Sunday, October 31, 2010


By Kevin Hodgson
Staff Writer

KID BEOWULF AND THE SONG OF ROLAND is the second in a series of graphic novels by Alexis E. Fajardo that uses history as a creative launching pad for wonderful storytelling. Set in the Middle Ages, KID BEOWULF AND THE SONG OF ROLAND is a rich stew of characters, stories and historical narrative of Europe around 750 A.D.

Some of the story revolves around two brothers –– Beowulf and Grendel –– as they journey to France. But really this is an epic poem (turned into story via the graphic novel) of warring factions in the Frankish Empire and Hispania, and how Kind Charlemagne’s troops fends off their arch-enemies.

It would take me far too long to summarize all of the storylines here. Suffice it say, Fajardo has pulled together a wonderful concoction of humor, battle scenes, betrayal and more as Roland (one of the Peers who defend the kingdom) must come to the defense of King Charlemagne.

I was completely entranced by the story here in this book (which is longer than most graphic novels, I have to say) and now I find I want to go back to the first book in the series: KID BEOWULF AND THE BLOOD-BOUND OATH to see what sets the characters Beowulf and Grendel (the monster from the classic Olde English story, although here he is kind of cute) in motion since they play only bit parts in THE SONG OF ROLAND.

The humor is a mix of Old English puns on names along with current topics, such as union representatives and obsessions with amusement parks. Add in a massive elephant who goes berserk, and you get the picture. I appreciated, too, that Fajardo includes maps of the Frankish and surrounding empires in 750 A.D. and I appreciated even more the two-page spread of characters in the book, since I began to lose track of who was who when I put the book down and returned to the story.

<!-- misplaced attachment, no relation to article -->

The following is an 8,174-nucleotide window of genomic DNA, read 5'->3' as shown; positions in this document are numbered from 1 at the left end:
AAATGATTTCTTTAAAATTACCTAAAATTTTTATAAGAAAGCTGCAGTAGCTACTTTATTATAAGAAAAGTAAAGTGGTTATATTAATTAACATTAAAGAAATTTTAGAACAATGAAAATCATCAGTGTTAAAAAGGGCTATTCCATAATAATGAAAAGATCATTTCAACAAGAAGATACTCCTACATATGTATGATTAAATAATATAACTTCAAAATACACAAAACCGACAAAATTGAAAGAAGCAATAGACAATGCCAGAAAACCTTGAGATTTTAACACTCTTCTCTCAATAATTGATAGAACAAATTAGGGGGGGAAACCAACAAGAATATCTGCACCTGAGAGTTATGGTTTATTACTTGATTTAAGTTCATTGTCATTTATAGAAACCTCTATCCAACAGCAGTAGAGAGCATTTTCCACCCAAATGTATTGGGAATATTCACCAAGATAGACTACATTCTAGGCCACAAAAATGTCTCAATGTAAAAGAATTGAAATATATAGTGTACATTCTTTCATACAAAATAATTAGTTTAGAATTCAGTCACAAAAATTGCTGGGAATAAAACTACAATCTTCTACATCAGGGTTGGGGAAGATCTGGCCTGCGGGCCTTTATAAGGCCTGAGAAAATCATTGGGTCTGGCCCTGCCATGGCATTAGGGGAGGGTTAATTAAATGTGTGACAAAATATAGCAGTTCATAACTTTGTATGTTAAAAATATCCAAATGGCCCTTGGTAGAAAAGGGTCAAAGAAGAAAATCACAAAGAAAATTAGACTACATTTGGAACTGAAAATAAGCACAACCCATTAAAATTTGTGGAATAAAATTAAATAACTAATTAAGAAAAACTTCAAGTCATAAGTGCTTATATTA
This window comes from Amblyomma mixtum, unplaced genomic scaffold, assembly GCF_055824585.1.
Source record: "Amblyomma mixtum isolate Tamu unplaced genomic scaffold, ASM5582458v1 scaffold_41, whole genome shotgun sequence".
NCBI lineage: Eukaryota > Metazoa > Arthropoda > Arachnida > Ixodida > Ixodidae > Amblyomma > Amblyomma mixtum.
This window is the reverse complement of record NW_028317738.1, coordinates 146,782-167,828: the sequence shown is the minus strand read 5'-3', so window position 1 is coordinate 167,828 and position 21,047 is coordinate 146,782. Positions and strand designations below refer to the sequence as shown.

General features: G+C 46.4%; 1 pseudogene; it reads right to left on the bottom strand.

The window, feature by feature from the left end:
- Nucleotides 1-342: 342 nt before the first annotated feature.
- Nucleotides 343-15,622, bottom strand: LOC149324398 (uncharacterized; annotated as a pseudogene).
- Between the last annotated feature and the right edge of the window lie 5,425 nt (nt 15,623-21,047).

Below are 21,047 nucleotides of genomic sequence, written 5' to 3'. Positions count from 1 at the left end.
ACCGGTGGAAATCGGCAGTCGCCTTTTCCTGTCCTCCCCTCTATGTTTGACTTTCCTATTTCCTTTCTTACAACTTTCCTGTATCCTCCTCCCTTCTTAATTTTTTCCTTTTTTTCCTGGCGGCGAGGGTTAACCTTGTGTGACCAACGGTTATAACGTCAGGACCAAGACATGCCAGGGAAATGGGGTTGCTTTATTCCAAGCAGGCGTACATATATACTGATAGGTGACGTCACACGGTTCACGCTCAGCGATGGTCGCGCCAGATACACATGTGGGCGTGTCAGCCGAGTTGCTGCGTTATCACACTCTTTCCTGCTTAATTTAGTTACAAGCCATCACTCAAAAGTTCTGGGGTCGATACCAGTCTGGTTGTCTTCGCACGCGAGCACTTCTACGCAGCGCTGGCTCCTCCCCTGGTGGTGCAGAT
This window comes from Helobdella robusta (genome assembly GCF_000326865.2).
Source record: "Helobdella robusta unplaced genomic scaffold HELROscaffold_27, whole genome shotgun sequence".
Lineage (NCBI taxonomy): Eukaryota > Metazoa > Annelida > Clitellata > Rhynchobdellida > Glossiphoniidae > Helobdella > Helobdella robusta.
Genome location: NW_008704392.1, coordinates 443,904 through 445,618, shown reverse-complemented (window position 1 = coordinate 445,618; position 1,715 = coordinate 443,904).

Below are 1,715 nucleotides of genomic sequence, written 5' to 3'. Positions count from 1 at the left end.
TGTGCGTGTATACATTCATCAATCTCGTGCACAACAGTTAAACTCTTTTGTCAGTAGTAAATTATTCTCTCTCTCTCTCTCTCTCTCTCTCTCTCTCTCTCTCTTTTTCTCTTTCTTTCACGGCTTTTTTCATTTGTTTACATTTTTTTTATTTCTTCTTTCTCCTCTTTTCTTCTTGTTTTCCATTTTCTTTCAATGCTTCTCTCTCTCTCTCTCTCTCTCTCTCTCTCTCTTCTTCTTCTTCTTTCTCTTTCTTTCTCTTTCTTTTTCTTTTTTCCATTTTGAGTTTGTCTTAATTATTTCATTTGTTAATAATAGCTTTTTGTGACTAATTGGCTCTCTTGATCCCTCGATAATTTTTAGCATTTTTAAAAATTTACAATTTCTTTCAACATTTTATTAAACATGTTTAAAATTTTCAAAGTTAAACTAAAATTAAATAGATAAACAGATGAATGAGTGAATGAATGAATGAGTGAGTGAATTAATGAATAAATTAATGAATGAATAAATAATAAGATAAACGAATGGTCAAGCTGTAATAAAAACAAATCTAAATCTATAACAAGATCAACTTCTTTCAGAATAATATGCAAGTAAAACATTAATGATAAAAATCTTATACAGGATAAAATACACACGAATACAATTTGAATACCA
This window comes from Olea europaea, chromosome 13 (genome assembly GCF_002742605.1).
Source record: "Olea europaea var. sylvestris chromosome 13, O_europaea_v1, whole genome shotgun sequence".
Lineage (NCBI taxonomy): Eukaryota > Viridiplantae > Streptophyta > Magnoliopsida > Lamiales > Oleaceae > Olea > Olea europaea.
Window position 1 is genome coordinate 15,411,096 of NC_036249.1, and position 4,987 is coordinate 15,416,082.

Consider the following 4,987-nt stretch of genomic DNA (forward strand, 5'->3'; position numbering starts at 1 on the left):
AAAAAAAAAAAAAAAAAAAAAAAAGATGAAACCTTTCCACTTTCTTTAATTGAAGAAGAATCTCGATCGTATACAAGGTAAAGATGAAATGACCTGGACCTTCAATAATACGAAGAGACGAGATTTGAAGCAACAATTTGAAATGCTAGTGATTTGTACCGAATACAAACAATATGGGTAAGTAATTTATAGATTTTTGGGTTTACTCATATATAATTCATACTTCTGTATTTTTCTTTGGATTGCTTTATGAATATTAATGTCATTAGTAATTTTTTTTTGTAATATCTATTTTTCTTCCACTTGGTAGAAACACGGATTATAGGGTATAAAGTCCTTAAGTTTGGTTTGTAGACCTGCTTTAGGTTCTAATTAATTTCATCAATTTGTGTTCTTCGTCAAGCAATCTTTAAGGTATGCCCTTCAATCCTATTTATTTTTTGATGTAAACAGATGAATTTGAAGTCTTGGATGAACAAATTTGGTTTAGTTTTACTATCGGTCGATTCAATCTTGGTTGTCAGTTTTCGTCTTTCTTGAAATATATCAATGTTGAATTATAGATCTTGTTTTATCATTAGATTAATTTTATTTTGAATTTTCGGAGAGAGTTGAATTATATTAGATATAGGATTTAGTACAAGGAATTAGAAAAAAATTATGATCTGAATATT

Alexis E. Fajardo, who works at the Charles Schulz Studio, is clearly a talented writer and artist with imagination galore. His characters are well-conceived and his mix of seriousness, intrigue and slapstick humor (Beowulf and Grendel sometimes take on the role of Abbott & Costello, it seems to me) reflect a deep appreciation for both Looney Tunes and ancient stories of our culture. While the cover is awash with color, the inside pages are black and white, which may turn some students off (it shouldn’t but I find it does, unfortunately).

This graphic novel might be a nice supplement for a unit on the Middle Ages (when countries were forever on the brink of war) but I think the book could go a long way if it made its way into the clutches of some of our advanced readers. It’s a great text that will stretch a reader, and I already have a current student in mind for this book.

Reading level: Ages 9-12
Format: Paperback
Pages: 272
Publisher: Ink & Paper Group
ISBN-10: 0980141923
ISBN-13: 978-0980141924

Video trailers for the graphic novel and an iPod App for the book series are available.

I highly recommend this book for a library in middle or high school classroom. I think the story might be a bit too much for most elementary classrooms in terms of content. There is some sword fighting and cartoonish violence, but nothing too inappropriate.

1 comment:

Kevin Hodgson said...

A follow up: I gave the book to one of my students, who devoured it in a single day, and gave it a hearty thumbs up.